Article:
Ideas and plans that will support Cedefop's policy work on vocational training for the long-term unemployed were devised, presented and discussed at a two-day policy learning forum on 15 and 16 June in Thessaloniki.

Cedefop Director James Calleja announced that an online database of upskilling and matching policies is being prepared and will be live in 2018.

Opening the forum, Cedefop Head of Department for Skills and Labour Market Pascaline Descy called the event ‘the culmination of the agency’s research on skill mismatch since 2008.’

The fifth policy learning forum organised by Cedefop in the past two years, this new format allows for more interaction with, and engagement by participants, and learning from what individual countries do.

The 70 participants were involved in preparing ideas and plans to get the long-term unemployed back to work and to prevent more people from becoming part of this unwanted statistic.

In 2015, there were almost 4 million more European citizens out of work for over a year compared to 2007. Although employment growth has recently somewhat improved, in 2015 nearly half of the jobless in the EU were long-term unemployed, i.e. almost 11 million people. Close to two-thirds of them (6.8 million) had been out of work for over two years.

As Ms Descy said, ‘we need smarter and more effective policies for training the long-term unemployed in this climate of austerity.’

Cedefop experts Konstantinos Pouliakas and Jasper van Loo, two of the forum organisers, discussed learning from practice in vocational education and training (VET) for the long-term unemployed, including innovative elements of European Union matching skills policies.

They stressed that long-term unemployment rates vary greatly among countries and that, during periods of crisis, people with low skills are at greater risk of long-term unemployment, as the agency’s European skills and jobs survey has shown. The survey also found that the long-term unemployed are more likely to go back to low-skill work; lack of opportunities to develop their skills renders their return to work unsustainable.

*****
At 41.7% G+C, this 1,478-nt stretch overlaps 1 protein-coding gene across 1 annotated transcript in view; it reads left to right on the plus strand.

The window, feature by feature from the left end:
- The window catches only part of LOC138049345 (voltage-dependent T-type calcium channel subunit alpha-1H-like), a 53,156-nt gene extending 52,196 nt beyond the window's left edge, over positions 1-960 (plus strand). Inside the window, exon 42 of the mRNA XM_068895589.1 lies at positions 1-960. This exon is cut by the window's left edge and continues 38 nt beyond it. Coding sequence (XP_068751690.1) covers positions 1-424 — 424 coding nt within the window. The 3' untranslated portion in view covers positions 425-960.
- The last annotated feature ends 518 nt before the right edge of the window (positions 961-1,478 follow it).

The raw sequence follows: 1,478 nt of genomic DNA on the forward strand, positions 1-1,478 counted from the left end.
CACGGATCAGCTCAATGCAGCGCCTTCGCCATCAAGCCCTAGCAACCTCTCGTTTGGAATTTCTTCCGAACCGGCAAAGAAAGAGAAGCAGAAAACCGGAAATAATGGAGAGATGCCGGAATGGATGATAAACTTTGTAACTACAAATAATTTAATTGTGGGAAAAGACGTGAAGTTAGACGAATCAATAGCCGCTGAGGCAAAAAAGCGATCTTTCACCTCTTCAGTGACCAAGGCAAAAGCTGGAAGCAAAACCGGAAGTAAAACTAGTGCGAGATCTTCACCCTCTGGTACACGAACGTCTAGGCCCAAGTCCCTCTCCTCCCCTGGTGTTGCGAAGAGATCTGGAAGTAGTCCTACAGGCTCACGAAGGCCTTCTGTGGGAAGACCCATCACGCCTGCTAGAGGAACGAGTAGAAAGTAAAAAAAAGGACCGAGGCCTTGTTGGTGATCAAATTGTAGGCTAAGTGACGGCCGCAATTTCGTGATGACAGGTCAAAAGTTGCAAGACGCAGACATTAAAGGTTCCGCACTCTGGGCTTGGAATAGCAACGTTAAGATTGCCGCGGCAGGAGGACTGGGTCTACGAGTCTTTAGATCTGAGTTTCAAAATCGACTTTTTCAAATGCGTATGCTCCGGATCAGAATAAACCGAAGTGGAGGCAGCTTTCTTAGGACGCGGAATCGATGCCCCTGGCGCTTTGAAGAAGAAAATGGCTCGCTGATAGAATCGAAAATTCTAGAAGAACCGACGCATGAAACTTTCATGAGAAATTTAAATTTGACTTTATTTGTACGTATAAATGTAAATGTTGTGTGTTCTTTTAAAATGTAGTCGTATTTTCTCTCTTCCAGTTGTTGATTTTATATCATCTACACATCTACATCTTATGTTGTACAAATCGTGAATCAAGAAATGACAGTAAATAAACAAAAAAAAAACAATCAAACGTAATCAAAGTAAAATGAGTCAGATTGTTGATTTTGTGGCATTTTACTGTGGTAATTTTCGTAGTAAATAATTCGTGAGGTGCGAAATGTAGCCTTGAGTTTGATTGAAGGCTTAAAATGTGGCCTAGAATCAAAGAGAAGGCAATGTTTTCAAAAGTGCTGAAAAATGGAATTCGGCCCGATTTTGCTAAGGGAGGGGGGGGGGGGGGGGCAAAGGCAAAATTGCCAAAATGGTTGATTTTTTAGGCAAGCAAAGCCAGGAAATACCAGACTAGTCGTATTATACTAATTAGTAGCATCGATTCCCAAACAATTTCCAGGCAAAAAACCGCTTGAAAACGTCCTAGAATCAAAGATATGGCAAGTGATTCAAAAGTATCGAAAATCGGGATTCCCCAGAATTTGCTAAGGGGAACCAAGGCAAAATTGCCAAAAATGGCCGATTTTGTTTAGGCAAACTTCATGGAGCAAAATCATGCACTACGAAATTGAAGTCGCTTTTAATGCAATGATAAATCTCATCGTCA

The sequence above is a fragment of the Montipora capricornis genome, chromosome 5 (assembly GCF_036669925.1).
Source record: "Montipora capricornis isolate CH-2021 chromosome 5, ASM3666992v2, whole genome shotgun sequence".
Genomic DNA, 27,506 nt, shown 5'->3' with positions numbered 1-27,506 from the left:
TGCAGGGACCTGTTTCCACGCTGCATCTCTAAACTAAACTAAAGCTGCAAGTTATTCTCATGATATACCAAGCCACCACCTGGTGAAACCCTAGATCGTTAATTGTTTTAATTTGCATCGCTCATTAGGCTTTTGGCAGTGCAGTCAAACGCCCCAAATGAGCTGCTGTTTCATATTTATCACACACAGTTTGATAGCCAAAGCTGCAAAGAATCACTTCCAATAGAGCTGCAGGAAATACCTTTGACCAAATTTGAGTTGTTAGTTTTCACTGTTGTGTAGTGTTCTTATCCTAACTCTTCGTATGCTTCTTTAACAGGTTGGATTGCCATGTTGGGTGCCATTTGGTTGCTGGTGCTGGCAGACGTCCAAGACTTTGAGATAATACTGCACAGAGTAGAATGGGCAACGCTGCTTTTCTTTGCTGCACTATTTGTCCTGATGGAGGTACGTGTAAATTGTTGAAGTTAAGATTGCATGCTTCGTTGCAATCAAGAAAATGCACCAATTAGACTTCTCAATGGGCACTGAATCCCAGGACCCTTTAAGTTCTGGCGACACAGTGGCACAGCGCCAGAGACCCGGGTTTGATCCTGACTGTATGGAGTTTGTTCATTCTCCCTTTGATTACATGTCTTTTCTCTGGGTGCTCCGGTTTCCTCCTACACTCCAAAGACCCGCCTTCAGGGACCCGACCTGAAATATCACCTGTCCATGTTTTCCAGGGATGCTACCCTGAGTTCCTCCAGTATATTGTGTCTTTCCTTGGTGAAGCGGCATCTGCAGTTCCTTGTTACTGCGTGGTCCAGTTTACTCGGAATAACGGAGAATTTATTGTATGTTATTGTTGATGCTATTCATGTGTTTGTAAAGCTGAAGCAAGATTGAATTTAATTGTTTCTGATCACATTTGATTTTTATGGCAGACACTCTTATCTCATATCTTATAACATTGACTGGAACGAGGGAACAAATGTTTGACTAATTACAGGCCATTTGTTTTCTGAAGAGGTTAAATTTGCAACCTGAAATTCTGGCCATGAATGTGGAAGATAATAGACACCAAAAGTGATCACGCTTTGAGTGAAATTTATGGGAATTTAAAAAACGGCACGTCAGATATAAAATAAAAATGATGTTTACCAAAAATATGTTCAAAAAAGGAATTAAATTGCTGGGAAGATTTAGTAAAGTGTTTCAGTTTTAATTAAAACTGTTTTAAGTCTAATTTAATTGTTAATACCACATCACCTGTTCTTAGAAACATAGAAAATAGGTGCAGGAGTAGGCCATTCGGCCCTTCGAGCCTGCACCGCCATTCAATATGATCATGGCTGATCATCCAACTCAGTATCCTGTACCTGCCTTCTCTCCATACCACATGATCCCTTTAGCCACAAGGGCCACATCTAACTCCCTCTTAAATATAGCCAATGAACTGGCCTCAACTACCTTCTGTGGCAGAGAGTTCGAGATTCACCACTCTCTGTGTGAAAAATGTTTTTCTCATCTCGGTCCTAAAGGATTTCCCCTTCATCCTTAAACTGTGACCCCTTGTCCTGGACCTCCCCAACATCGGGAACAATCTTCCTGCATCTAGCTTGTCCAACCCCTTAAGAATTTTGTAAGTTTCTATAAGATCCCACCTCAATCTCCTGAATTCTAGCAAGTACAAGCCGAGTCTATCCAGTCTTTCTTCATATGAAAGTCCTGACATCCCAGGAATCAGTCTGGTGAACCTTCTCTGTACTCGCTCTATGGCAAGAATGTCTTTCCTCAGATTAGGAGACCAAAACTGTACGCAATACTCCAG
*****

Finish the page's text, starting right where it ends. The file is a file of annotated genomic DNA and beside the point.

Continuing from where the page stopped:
Intervention areas

The conditions in which a ‘train-first’ is more beneficial than a ‘work-first’ approach were discussed during the event, as were intervention areas to strengthen the impact of policies, introduced to participants by Cedefop expert Stelina Chatzichristou, the third forum organiser. Intervention areas include: optimising cooperation and coordination, exploring the potential of ICT, promoting sustainable job matches, balancing in-house provision and outsourcing, and using European education and training tools.

Renowned labour market expert and former OECD Director John P. Martin gave evidence of activation and active labour market policy effectiveness in OECD countries, and spoke about future challenges. He said that activation strategies support career progression and gave examples of countries where they have worked (Australia, Japan, Norway, Switzerland, UK) or failed (Finland, Ireland, Slovenia). Some countries, such as Spain, Portugal and Greece, have only paid lip service to activation, he added.

Inspiring examples

Thirteen inspiring case studies from across Europe were presented in the forum. They included: competence-based training and matching from Flanders in Belgium, the ‘be a producer’ project from Greece, on-the-job training to increase self-confidence for people with an average age of 40 from the Municipality of Amsterdam, vouchers for VET, upskilling and non-formal programmes from Latvia, and skills validation from Romania’s public employment service.

On both days, participants worked at theme tables in the world café and the assembly line, prepared plans and presented them to an expert panel.

In his closing speech, Mr Calleja said that ‘we should marry the fight against long-term unemployment with lifelong learning, using competence-based matching tools and modularised-training.’

He encouraged participants to become multipliers of Cedefop’s work on fighting long-term unemployment.